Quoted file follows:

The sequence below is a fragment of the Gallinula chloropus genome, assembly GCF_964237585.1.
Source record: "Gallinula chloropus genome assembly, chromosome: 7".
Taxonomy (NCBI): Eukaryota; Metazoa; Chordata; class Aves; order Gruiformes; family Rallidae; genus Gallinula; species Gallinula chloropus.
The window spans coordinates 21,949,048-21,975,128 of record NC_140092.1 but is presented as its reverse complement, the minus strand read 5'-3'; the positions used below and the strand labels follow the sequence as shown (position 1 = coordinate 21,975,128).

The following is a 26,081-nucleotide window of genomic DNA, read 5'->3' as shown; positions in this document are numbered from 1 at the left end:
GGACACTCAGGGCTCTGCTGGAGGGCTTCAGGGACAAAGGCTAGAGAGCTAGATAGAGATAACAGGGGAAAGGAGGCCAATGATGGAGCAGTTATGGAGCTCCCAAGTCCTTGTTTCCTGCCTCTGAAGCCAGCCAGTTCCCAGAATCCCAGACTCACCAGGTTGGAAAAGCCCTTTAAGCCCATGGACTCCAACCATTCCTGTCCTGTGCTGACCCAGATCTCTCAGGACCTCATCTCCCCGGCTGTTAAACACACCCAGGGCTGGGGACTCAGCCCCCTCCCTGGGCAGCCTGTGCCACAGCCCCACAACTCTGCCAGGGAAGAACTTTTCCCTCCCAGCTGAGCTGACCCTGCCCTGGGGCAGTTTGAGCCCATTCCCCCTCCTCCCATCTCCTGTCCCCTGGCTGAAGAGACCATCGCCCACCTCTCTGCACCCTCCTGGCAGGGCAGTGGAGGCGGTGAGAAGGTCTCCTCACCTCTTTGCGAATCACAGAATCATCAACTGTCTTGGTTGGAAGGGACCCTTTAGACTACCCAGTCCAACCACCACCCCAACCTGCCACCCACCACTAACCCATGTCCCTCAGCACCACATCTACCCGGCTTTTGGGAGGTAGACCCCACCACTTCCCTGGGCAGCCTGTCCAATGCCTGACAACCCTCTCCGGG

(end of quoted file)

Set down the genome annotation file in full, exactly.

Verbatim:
The sequence below is a fragment of the Gallinula chloropus genome, assembly GCF_964237585.1.
Source record: "Gallinula chloropus genome assembly, chromosome: 7".
Taxonomy (NCBI): Eukaryota; Metazoa; Chordata; class Aves; order Gruiformes; family Rallidae; genus Gallinula; species Gallinula chloropus.
The window spans coordinates 21,949,048-21,975,128 of record NC_140092.1 but is presented as its reverse complement, the minus strand read 5'-3'; the positions used below and the strand labels follow the sequence as shown (position 1 = coordinate 21,975,128).

The following is a 26,081-nucleotide window of genomic DNA, read 5'->3' as shown; positions in this document are numbered from 1 at the left end:
GGACACTCAGGGCTCTGCTGGAGGGCTTCAGGGACAAAGGCTAGAGAGCTAGATAGAGATAACAGGGGAAAGGAGGCCAATGATGGAGCAGTTATGGAGCTCCCAAGTCCTTGTTTCCTGCCTCTGAAGCCAGCCAGTTCCCAGAATCCCAGACTCACCAGGTTGGAAAAGCCCTTTAAGCCCATGGACTCCAACCATTCCTGTCCTGTGCTGACCCAGATCTCTCAGGACCTCATCTCCCCGGCTGTTAAACACACCCAGGGCTGGGGACTCAGCCCCCTCCCTGGGCAGCCTGTGCCACAGCCCCACAACTCTGCCAGGGAAGAACTTTTCCCTCCCAGCTGAGCTGACCCTGCCCTGGGGCAGTTTGAGCCCATTCCCCCTCCTCCCATCTCCTGTCCCCTGGCTGAAGAGACCATCGCCCACCTCTCTGCACCCTCCTGGCAGGGCAGTGGAGGCGGTGAGAAGGTCTCCTCACCTCTTTGCGAATCACAGAATCATCAACTGTCTTGGTTGGAAGGGACCCTTTAGACTACCCAGTCCAACCACCACCCCAACCTGCCACCCACCACTAACCCATGTCCCTCAGCACCACATCTACCCGGCTTTTGGGAGGTAGACCCCACCACTTCCCTGGGCAGCCTGTCCAATGCCTGACAACCCTCTCCGGG